The strongest of the nineteen offerings on display are those by Octavio Paz and Gary Snyder, and one cannot help but note that these two individuals, along with Rexroth, are all poets first, scholars and translators second, if at all. Snyder’s 1978 version is especially wonderful, perhaps a reflection of the poet’s own love for and familiarity with the forest. This most Zen of the original Beat poets, after all, has spent much more time in the East and among the trees than he has in academia, boasts a dharma name (Chofu, “Listen to the Wind”), and has received the Masaoka Shiki International Haiku Grand Prize. No passive slummer in Eastern thought, it is Snyder’s immersion in and respect for non-Western worldviews that undoubtedly help make his attempt at Wang Wei the most satisfactory. “Every word of Wang has been translated,” Weinberger praises, “and nothing added, yet the translation exists as an American poem”:

Empty mountains:
no one to be seen.
Yet – hear –
human sounds and echoes.
Returning sunlight
enters the dark woods;
Again shining
on the green moss, above.

The few wonderful touches that Snyder adds firmly imprint the poem with his own individuality – that is to say, this is undoubtedly Snyder’s poem – yet his additions add nothing that were not at least implictly already in place. Weinberger draws attention to Snyder’s method of avoiding “I hear” or “we hear,” phrases that are nowhere in the original text yet difficult to avoid in English. Snyder’s solution? “Yet – hear - / human sounds and echoes”, a masterful touch that places the moment firmly in the here and now, yet sidesteps the pitfall of naming indivual narrative voices. Snyder likewise acknowledges the dual meanings of many Chinese characters by translating a single character as two possible variations – “human sounds and echoes,” for example, the first version to select both “sounds” and “echoes” rather than choosing one. Once Snyder does so, we cannot help but ask, “Well, why not?”

Snyder’s poem is placed last, and by the time the reader reaches this point, one cannot help but marvel at the sheer variation of approaches attempted on this humble four-line poem. Even more surprising, however, are the number of versions which fail utterly as either poems or as a representation of Wang Wei’s artistry. Or both. Weinberger’s commentary throughout the book is informed, erudite, witty and at times delightfully nasty (and is there anything quite so gleefully bloodthirsty as somebody tearing somebody else’s poem to shreds?), never more so than in a postscript alluding to a letter from a furious professor, charging Weinberger with “crimes against Chinese poetry” due to his “curious neglect” of a 1955 translation of “Deer Park” by one Prof. Peter A. Boodberg. This version is ghastly, outrageous, and worth reprinting in its entirety, if only to marvel at the result:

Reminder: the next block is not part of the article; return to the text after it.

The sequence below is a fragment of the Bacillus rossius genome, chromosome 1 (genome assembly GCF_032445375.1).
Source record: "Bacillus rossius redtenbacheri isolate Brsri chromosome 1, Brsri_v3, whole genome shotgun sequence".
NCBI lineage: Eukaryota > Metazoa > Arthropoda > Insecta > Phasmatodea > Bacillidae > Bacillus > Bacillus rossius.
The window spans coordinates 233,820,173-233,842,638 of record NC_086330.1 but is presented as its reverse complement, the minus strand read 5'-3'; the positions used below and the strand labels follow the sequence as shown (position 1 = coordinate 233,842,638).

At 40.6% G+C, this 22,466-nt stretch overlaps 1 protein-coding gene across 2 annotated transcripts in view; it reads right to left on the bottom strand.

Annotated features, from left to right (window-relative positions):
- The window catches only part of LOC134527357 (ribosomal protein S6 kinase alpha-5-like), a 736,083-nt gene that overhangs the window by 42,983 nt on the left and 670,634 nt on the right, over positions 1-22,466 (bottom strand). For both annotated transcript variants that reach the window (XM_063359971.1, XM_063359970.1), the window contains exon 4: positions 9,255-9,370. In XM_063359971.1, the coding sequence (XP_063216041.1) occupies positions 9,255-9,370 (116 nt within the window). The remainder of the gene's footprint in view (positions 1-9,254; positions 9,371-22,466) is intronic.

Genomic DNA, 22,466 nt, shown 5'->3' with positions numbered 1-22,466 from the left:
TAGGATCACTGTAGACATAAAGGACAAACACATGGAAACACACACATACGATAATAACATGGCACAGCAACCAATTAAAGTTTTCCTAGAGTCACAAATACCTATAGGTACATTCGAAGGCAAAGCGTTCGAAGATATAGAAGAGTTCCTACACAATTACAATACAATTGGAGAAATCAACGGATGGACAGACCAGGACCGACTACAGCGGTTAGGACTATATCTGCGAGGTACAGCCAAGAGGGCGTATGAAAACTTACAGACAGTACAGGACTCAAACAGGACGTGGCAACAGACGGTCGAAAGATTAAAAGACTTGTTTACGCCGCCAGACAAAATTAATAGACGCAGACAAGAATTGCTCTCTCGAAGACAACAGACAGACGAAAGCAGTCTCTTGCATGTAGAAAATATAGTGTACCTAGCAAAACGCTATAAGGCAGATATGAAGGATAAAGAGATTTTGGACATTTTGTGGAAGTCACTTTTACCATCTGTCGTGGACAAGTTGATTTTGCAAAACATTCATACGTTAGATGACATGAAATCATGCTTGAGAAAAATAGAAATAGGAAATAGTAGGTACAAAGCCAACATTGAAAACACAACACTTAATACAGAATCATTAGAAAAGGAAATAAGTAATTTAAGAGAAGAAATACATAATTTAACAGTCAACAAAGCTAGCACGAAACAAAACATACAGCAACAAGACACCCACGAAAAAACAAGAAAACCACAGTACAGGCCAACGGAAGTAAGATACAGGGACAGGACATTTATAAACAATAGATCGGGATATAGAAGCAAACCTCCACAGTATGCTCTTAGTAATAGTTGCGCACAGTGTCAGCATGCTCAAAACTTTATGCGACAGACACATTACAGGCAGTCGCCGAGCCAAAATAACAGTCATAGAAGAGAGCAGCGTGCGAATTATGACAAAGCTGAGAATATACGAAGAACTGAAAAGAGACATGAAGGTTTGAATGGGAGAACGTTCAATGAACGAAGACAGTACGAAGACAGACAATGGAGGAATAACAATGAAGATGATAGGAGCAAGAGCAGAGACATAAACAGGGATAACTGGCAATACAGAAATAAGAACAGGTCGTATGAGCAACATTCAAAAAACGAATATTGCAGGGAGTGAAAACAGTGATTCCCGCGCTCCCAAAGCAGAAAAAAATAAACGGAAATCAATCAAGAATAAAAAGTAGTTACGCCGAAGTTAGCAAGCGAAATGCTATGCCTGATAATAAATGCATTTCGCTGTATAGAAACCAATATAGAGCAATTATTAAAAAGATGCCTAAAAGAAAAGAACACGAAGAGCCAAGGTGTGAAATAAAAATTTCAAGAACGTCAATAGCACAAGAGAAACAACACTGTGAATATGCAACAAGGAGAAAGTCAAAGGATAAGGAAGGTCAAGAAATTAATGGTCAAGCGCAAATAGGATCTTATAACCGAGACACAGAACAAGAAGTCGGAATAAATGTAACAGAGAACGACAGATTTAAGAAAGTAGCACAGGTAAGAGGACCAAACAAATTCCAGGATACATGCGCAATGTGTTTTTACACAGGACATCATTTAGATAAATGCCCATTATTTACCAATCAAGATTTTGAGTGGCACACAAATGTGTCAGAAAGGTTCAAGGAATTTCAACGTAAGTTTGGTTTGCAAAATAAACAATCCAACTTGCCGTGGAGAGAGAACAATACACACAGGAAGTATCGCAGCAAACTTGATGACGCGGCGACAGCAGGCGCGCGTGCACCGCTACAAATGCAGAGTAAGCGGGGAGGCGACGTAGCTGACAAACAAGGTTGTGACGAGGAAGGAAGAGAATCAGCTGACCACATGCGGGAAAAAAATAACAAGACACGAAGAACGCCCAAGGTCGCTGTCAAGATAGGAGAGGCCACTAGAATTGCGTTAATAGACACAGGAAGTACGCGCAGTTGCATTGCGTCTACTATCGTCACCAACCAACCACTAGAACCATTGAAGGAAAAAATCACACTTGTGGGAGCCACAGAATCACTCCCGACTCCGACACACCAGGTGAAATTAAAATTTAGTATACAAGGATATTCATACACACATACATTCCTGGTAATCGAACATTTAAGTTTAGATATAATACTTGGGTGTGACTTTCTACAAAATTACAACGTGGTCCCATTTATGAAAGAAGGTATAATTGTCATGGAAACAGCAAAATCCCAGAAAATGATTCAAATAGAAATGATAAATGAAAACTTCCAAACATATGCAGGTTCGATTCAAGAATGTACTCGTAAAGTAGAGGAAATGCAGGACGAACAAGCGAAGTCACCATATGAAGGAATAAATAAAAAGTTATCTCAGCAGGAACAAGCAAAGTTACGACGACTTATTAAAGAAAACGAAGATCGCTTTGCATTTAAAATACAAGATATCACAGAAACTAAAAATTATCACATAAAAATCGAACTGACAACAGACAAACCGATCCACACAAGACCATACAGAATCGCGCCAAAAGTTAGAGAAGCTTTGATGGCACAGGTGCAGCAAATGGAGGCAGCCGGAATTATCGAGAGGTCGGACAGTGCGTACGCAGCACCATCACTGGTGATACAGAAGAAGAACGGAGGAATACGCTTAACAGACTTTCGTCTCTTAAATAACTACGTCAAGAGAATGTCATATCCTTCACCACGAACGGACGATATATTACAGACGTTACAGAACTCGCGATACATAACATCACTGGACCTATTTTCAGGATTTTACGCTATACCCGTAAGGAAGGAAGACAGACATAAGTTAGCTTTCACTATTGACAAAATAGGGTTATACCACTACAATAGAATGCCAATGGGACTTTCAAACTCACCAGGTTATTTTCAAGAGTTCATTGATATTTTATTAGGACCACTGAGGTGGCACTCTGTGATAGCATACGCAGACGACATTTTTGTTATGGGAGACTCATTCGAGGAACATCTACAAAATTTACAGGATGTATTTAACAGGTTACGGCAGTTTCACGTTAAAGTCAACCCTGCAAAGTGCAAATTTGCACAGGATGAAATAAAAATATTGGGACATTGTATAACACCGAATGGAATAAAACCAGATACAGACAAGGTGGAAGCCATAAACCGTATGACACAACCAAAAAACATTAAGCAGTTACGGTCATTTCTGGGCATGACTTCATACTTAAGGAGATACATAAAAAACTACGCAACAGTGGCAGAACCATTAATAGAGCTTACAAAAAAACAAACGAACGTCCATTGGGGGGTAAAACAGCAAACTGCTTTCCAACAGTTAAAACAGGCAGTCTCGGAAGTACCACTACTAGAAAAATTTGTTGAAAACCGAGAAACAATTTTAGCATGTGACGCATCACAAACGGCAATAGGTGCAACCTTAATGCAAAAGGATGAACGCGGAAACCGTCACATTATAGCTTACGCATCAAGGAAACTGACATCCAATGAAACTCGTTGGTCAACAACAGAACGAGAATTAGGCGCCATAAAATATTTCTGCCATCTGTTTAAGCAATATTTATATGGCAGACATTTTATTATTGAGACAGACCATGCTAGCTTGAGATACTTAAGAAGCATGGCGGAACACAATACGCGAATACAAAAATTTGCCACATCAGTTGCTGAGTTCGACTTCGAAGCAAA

The empty mountain: to see no men,
Barely earminded of men talking – countertones,
And antistrophic lights-and-shadows incoming deeper the
deep-treed grove
Once more to glowlight the blue-green mosses – going up
(The empty mountain…)

I’m tempted to insert “barely earminded” and “antistrophic lights-and-shadows” into my working vocabulary. “To me,” Weinberger simply notes, “this sounds like Gerard Manley Hopkins on LSD”.


So, then – a book-length exploration of attempts at translating a twelve-hundred year old four-line poem. To me, it seems as fine an example as any of the beautiful and at times fruitless struggle to help others grasp the beauty and meaning of words uttered by wise elders in a tongue not one’s own.